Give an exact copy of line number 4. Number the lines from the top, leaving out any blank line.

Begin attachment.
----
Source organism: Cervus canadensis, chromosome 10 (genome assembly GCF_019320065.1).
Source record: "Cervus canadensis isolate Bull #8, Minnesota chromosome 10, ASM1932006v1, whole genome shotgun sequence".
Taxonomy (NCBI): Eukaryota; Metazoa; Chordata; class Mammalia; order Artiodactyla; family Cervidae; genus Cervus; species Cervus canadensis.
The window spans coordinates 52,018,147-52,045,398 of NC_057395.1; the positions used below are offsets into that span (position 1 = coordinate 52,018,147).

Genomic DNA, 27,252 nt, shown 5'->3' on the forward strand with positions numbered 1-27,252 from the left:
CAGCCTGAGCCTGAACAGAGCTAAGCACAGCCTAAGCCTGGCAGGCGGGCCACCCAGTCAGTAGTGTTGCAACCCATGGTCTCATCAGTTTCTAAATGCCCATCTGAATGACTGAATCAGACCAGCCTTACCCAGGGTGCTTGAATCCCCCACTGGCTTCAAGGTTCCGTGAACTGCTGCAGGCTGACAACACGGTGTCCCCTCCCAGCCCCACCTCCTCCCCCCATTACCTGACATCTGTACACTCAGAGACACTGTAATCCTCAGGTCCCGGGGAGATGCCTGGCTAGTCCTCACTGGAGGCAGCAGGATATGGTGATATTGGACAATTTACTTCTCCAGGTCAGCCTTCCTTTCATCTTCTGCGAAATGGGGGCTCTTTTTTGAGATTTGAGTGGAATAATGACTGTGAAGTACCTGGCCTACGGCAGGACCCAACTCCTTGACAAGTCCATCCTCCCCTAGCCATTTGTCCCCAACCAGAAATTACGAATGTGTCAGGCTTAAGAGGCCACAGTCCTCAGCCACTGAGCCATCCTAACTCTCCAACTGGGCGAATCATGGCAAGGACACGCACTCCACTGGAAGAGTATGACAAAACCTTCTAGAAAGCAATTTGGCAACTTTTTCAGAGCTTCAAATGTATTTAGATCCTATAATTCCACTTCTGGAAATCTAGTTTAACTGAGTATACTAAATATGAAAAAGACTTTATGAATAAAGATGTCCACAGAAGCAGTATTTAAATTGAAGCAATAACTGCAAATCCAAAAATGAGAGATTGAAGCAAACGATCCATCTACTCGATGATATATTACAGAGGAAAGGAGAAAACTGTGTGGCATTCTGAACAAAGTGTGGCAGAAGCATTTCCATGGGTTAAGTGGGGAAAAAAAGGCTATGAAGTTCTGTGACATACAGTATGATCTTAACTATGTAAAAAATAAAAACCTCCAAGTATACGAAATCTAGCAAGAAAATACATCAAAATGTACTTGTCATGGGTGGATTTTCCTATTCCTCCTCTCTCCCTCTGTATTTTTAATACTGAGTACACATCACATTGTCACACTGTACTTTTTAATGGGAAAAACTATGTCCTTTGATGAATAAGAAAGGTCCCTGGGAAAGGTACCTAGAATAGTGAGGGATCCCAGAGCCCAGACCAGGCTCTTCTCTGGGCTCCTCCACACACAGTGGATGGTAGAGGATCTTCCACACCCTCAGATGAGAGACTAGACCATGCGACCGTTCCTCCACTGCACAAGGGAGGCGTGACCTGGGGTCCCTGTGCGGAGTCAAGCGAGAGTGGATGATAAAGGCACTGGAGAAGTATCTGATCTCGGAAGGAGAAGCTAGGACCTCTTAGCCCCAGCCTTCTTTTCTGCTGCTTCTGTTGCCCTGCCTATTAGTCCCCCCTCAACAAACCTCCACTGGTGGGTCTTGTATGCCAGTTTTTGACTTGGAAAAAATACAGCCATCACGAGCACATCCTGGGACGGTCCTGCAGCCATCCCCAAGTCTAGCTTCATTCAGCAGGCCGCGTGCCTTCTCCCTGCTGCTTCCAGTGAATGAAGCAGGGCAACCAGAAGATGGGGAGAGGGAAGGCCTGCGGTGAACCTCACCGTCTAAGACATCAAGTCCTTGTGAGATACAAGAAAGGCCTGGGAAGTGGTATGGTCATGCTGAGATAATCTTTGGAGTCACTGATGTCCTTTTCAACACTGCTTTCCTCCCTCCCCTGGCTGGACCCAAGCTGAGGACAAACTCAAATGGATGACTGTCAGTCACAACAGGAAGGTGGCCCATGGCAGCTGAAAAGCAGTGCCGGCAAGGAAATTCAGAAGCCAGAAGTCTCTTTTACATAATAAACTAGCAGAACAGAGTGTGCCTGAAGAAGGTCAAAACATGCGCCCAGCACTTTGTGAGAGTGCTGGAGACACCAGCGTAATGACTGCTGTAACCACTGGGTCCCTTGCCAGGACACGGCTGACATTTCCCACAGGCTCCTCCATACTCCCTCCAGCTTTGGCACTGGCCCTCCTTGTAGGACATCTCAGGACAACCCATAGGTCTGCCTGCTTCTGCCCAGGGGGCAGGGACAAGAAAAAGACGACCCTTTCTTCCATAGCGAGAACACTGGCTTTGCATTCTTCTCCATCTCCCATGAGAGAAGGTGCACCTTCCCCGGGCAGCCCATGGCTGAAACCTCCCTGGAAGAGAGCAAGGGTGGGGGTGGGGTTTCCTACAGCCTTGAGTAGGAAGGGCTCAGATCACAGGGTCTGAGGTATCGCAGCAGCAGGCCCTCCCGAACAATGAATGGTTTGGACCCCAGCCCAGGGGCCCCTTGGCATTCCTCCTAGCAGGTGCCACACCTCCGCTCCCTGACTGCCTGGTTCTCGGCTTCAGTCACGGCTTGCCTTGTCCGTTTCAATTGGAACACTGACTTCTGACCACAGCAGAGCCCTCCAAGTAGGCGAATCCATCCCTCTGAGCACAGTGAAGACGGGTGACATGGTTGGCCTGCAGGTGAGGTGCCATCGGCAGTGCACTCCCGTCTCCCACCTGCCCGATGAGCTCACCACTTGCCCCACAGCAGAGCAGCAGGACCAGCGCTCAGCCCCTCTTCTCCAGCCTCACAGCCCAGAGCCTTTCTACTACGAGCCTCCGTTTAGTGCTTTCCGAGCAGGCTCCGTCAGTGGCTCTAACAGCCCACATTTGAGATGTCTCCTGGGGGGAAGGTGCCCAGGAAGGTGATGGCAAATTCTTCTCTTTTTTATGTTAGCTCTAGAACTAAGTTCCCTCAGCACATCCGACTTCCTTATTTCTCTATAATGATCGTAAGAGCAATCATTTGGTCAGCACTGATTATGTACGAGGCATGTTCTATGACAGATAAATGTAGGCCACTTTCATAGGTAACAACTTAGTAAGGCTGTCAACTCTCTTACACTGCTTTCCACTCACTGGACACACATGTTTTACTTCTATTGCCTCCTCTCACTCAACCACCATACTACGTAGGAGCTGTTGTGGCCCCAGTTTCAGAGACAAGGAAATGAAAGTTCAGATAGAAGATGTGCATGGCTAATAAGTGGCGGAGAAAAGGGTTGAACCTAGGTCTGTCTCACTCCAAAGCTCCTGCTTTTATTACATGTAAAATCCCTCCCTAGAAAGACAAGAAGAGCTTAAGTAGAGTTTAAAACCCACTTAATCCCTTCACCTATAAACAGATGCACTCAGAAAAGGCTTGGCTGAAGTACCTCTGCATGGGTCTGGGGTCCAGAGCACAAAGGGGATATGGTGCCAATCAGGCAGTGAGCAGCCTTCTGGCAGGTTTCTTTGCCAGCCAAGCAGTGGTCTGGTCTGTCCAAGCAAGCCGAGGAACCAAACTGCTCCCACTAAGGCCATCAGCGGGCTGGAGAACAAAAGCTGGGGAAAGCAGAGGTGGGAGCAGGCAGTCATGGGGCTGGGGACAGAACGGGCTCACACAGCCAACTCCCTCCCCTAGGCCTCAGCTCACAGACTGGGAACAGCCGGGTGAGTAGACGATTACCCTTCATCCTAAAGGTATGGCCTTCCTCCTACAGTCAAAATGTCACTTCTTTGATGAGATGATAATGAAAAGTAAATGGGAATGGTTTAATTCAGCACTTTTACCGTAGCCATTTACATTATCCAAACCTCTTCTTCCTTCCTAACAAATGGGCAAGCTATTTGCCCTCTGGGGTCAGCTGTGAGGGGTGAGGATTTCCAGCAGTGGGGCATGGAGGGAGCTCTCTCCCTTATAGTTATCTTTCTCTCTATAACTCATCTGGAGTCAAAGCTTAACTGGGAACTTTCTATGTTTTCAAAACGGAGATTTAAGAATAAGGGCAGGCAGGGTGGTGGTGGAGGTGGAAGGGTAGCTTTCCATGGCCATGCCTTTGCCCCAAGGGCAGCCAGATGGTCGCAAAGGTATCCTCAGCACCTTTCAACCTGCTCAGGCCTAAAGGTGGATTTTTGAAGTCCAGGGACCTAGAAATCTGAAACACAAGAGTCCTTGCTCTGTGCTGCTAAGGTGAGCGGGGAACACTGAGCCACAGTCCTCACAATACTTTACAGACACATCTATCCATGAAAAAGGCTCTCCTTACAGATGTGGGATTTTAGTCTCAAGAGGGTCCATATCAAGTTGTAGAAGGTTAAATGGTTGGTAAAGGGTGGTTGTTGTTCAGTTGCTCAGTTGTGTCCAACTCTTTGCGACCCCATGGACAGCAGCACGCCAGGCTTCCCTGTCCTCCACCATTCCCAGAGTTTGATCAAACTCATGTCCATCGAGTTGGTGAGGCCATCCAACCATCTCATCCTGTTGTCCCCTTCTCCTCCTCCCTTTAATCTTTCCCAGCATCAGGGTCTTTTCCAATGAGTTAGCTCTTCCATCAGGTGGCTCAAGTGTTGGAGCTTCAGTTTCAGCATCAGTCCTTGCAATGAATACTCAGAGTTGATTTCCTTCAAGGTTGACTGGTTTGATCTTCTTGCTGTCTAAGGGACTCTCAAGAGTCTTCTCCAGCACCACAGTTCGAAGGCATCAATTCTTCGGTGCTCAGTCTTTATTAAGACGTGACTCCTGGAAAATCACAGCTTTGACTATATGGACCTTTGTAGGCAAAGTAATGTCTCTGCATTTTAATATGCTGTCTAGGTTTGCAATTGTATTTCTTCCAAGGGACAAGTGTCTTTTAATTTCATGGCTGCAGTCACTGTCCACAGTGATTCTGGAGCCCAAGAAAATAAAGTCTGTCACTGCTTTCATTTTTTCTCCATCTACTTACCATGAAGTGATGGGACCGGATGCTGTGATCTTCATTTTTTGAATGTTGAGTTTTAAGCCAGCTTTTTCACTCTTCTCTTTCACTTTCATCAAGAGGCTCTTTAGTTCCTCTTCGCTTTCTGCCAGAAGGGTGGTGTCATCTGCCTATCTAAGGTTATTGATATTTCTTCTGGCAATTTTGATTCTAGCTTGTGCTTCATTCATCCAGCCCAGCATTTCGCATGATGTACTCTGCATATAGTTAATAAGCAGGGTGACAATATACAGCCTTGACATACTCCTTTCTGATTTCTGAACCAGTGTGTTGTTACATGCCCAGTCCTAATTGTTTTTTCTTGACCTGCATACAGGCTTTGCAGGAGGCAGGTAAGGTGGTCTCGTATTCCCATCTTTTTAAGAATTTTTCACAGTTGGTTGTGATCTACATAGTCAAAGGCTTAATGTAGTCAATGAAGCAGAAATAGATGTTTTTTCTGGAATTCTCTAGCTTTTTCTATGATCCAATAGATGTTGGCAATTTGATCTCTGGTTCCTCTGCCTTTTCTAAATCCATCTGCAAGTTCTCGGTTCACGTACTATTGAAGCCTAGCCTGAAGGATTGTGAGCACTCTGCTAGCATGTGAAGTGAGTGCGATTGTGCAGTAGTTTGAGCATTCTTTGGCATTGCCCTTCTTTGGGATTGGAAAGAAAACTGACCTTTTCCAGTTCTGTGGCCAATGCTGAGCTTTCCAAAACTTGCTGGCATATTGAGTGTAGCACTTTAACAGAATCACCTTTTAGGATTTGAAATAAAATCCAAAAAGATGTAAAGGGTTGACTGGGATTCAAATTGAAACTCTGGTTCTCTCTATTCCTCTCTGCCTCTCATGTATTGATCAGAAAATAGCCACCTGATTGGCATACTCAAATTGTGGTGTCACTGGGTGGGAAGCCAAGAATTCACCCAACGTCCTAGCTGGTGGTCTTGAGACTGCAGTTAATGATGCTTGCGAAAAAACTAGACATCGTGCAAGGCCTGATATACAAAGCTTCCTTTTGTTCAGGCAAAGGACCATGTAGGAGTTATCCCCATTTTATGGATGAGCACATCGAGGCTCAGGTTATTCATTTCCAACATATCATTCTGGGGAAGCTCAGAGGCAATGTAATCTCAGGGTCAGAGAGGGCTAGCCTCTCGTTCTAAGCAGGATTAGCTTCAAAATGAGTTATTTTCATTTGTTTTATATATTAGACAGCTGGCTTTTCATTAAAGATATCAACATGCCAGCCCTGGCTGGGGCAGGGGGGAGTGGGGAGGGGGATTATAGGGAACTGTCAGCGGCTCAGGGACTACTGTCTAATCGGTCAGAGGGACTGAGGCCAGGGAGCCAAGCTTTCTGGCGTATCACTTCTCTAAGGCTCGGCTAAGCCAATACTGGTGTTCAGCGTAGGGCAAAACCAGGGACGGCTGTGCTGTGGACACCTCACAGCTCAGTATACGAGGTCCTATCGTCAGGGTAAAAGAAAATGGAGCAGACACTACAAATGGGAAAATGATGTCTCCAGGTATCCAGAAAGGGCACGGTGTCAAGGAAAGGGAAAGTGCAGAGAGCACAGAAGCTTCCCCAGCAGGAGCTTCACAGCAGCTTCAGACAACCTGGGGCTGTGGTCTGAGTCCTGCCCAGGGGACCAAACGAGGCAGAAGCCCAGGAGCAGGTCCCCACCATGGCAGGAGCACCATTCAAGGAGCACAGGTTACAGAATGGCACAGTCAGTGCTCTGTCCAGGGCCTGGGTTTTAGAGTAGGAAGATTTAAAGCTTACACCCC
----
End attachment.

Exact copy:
The window spans coordinates 52,018,147-52,045,398 of NC_057395.1; the positions used below are offsets into that span (position 1 = coordinate 52,018,147).